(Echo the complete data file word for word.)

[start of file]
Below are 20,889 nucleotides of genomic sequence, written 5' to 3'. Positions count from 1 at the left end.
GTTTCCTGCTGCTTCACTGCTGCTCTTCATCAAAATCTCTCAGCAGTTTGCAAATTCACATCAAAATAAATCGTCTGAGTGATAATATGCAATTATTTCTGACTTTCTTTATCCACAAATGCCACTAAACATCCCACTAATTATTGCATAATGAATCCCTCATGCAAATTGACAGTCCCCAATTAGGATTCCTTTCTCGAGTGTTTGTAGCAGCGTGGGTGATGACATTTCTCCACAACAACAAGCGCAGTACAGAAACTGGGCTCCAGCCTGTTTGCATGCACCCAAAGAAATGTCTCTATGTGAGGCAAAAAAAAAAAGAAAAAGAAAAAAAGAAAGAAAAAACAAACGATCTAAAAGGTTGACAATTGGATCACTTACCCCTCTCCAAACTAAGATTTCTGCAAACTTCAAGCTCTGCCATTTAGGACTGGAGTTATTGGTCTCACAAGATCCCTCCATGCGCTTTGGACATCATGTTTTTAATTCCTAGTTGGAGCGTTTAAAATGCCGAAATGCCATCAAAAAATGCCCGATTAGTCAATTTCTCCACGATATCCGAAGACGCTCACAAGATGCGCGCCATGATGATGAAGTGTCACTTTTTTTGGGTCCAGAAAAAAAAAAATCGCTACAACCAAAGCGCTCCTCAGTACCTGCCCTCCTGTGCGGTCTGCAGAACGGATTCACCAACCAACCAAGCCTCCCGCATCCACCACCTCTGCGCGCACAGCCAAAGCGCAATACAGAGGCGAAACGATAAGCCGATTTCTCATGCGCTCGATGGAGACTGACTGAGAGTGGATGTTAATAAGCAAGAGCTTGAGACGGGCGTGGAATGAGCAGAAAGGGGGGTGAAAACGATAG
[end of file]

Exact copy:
Below are 20,889 nucleotides of genomic sequence, written 5' to 3'. Positions count from 1 at the left end.
GTTTCCTGCTGCTTCACTGCTGCTCTTCATCAAAATCTCTCAGCAGTTTGCAAATTCACATCAAAATAAATCGTCTGAGTGATAATATGCAATTATTTCTGACTTTCTTTATCCACAAATGCCACTAAACATCCCACTAATTATTGCATAATGAATCCCTCATGCAAATTGACAGTCCCCAATTAGGATTCCTTTCTCGAGTGTTTGTAGCAGCGTGGGTGATGACATTTCTCCACAACAACAAGCGCAGTACAGAAACTGGGCTCCAGCCTGTTTGCATGCACCCAAAGAAATGTCTCTATGTGAGGCAAAAAAAAAAAGAAAAAGAAAAAAAGAAAGAAAAAACAAACGATCTAAAAGGTTGACAATTGGATCACTTACCCCTCTCCAAACTAAGATTTCTGCAAACTTCAAGCTCTGCCATTTAGGACTGGAGTTATTGGTCTCACAAGATCCCTCCATGCGCTTTGGACATCATGTTTTTAATTCCTAGTTGGAGCGTTTAAAATGCCGAAATGCCATCAAAAAATGCCCGATTAGTCAATTTCTCCACGATATCCGAAGACGCTCACAAGATGCGCGCCATGATGATGAAGTGTCACTTTTTTTGGGTCCAGAAAAAAAAAAATCGCTACAACCAAAGCGCTCCTCAGTACCTGCCCTCCTGTGCGGTCTGCAGAACGGATTCACCAACCAACCAAGCCTCCCGCATCCACCACCTCTGCGCGCACAGCCAAAGCGCAATACAGAGGCGAAACGATAAGCCGATTTCTCATGCGCTCGATGGAGACTGACTGAGAGTGGATGTTAATAAGCAAGAGCTTGAGACGGGCGTGGAATGAGCAGAAAGGGGGGTGAAAACGATAG